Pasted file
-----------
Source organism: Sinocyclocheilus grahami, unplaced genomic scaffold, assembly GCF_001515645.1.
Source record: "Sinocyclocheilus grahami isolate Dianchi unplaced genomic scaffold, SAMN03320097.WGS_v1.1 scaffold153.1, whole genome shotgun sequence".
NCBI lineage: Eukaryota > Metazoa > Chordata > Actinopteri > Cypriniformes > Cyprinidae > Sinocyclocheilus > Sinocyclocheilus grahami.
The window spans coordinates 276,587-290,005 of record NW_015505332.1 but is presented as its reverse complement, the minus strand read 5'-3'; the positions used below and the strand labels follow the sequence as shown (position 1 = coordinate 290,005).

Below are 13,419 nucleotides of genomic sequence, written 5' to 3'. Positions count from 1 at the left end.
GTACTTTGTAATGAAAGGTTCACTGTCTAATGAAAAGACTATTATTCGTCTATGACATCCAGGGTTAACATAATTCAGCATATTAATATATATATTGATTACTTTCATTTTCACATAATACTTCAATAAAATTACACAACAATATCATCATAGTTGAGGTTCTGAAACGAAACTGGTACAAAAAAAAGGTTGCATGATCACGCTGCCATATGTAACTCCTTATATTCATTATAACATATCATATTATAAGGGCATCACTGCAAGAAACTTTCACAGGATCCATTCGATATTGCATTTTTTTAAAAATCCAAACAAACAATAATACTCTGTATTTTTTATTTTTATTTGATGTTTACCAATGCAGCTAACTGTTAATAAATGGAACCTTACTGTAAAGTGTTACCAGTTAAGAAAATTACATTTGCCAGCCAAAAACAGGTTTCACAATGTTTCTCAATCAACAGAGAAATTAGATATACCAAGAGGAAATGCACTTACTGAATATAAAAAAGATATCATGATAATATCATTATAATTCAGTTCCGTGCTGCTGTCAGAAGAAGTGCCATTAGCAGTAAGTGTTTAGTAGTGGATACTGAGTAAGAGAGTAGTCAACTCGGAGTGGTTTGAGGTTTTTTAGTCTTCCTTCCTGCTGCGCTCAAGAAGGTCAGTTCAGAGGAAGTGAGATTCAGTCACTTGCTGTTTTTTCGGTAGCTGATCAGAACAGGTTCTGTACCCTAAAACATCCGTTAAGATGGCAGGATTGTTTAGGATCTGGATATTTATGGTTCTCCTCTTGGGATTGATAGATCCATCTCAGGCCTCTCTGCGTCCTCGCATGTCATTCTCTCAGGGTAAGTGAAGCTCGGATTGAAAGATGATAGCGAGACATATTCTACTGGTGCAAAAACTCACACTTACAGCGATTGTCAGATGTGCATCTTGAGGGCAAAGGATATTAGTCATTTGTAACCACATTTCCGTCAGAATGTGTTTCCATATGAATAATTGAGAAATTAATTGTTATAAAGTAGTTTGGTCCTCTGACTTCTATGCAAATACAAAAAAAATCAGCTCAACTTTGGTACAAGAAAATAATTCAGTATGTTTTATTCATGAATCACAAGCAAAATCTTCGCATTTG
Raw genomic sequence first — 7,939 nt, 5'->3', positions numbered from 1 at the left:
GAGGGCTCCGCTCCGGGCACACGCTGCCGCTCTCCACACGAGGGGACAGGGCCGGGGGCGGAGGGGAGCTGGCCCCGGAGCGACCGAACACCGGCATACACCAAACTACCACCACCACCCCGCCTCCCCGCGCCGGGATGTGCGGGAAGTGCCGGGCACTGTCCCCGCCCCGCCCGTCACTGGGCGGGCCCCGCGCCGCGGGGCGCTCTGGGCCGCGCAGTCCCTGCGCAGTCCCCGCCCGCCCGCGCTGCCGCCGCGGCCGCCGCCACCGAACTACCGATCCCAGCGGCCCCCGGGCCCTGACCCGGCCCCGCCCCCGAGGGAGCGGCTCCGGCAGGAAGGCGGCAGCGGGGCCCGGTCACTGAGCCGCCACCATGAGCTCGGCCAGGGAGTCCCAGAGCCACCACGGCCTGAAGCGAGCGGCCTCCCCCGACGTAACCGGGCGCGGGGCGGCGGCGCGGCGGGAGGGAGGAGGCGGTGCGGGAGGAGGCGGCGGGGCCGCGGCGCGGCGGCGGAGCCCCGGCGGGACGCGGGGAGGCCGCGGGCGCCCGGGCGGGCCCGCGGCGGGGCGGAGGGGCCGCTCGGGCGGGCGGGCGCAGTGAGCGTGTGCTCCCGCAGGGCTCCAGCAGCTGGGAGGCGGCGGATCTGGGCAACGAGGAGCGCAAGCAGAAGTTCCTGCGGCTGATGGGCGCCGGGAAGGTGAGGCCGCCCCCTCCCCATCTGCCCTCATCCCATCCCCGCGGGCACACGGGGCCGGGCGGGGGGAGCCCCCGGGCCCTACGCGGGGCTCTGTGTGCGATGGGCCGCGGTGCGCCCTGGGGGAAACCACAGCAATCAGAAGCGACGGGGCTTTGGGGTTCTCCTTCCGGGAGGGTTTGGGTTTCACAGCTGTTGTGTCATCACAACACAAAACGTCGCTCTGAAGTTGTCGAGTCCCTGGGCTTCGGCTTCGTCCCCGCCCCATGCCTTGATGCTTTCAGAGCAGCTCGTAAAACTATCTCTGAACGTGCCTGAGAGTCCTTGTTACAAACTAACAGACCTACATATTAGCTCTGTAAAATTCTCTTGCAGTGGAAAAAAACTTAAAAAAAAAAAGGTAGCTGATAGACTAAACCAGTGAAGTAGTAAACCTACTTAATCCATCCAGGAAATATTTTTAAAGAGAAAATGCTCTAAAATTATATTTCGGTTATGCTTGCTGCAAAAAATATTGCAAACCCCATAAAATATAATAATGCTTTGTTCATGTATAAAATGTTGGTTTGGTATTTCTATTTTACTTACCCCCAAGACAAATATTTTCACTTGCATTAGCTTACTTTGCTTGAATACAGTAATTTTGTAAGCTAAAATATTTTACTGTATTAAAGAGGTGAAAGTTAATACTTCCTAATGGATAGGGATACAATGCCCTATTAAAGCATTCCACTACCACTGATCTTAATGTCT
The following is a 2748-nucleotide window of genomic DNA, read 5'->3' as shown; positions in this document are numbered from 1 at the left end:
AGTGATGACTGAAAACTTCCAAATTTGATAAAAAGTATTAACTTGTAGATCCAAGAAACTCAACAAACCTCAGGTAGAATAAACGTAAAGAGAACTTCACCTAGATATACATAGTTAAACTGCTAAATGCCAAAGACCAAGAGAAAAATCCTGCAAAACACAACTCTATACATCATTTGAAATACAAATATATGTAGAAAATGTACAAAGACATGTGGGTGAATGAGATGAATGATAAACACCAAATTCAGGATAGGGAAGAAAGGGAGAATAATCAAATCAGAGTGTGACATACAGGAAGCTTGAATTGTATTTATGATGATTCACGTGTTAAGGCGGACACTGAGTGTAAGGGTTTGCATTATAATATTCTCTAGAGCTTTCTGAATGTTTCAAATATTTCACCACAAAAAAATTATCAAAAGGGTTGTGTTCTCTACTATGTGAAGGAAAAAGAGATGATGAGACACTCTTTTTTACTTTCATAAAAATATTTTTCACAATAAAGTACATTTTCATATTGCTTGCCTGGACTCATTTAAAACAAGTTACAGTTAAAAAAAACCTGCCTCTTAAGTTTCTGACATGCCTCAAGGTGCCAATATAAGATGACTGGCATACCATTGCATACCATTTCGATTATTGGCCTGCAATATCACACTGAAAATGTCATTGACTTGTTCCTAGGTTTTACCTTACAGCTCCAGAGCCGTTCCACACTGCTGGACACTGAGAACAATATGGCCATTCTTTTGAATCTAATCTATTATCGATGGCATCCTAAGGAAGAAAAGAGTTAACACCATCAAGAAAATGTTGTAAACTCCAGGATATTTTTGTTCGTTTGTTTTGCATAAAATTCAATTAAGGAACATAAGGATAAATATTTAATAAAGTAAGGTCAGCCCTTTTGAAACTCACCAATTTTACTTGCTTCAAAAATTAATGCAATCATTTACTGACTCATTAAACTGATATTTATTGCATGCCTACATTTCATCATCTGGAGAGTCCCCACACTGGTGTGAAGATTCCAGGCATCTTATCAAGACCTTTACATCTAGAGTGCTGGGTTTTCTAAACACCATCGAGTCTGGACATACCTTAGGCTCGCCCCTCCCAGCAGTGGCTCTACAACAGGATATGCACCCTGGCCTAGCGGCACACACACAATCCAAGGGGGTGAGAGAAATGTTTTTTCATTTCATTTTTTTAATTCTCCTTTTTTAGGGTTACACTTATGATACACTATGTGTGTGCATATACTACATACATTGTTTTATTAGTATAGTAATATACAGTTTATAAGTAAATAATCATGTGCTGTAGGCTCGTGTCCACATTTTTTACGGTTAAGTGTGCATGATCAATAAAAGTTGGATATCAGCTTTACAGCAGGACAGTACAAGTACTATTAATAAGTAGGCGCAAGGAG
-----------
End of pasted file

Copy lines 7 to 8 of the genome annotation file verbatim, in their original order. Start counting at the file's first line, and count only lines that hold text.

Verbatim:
Raw genomic sequence first — 7,939 nt, 5'->3', positions numbered from 1 at the left:
GAGGGCTCCGCTCCGGGCACACGCTGCCGCTCTCCACACGAGGGGACAGGGCCGGGGGCGGAGGGGAGCTGGCCCCGGAGCGACCGAACACCGGCATACACCAAACTACCACCACCACCCCGCCTCCCCGCGCCGGGATGTGCGGGAAGTGCCGGGCACTGTCCCCGCCCCGCCCGTCACTGGGCGGGCCCCGCGCCGCGGGGCGCTCTGGGCCGCGCAGTCCCTGCGCAGTCCCCGCCCGCCCGCGCTGCCGCCGCGGCCGCCGCCACCGAACTACCGATCCCAGCGGCCCCCGGGCCCTGACCCGGCCCCGCCCCCGAGGGAGCGGCTCCGGCAGGAAGGCGGCAGCGGGGCCCGGTCACTGAGCCGCCACCATGAGCTCGGCCAGGGAGTCCCAGAGCCACCACGGCCTGAAGCGAGCGGCCTCCCCCGACGTAACCGGGCGCGGGGCGGCGGCGCGGCGGGAGGGAGGAGGCGGTGCGGGAGGAGGCGGCGGGGCCGCGGCGCGGCGGCGGAGCCCCGGCGGGACGCGGGGAGGCCGCGGGCGCCCGGGCGGGCCCGCGGCGGGGCGGAGGGGCCGCTCGGGCGGGCGGGCGCAGTGAGCGTGTGCTCCCGCAGGGCTCCAGCAGCTGGGAGGCGGCGGATCTGGGCAACGAGGAGCGCAAGCAGAAGTTCCTGCGGCTGATGGGCGCCGGGAAGGTGAGGCCGCCCCCTCCCCATCTGCCCTCATCCCATCCCCGCGGGCACACGGGGCCGGGCGGGGGGAGCCCCCGGGCCCTACGCGGGGCTCTGTGTGCGATGGGCCGCGGTGCGCCCTGGGGGAAACCACAGCAATCAGAAGCGACGGGGCTTTGGGGTTCTCCTTCCGGGAGGGTTTGGGTTTCACAGCTGTTGTGTCATCACAACACAAAACGTCGCTCTGAAGTTGTCGAGTCCCTGGGCTTCGGCTTCGTCCCCGCCCCATGCCTTGATGCTTTCAGAGCAGCTCGTAAAACTATCTCTGAACGTGCCTGAGAGTCCTTGTTACAAACTAACAGACCTACATATTAGCTCTGTAAAATTCTCTTGCAGTGGAAAAAAACTTAAAAAAAAAAAGGTAGCTGATAGACTAAACCAGTGAAGTAGTAAACCTACTTAATCCATCCAGGAAATATTTTTAAAGAGAAAATGCTCTAAAATTATATTTCGGTTATGCTTGCTGCAAAAAATATTGCAAACCCCATAAAATATAATAATGCTTTGTTCATGTATAAAATGTTGGTTTGGTATTTCTATTTTACTTACCCCCAAGACAAATATTTTCACTTGCATTAGCTTACTTTGCTTGAATACAGTAATTTTGTAAGCTAAAATATTTTACTGTATTAAAGAGGTGAAAGTTAATACTTCCTAATGGATAGGGATACAATGCCCTATTAAAGCATTCCACTACCACTGATCTTAATGTCT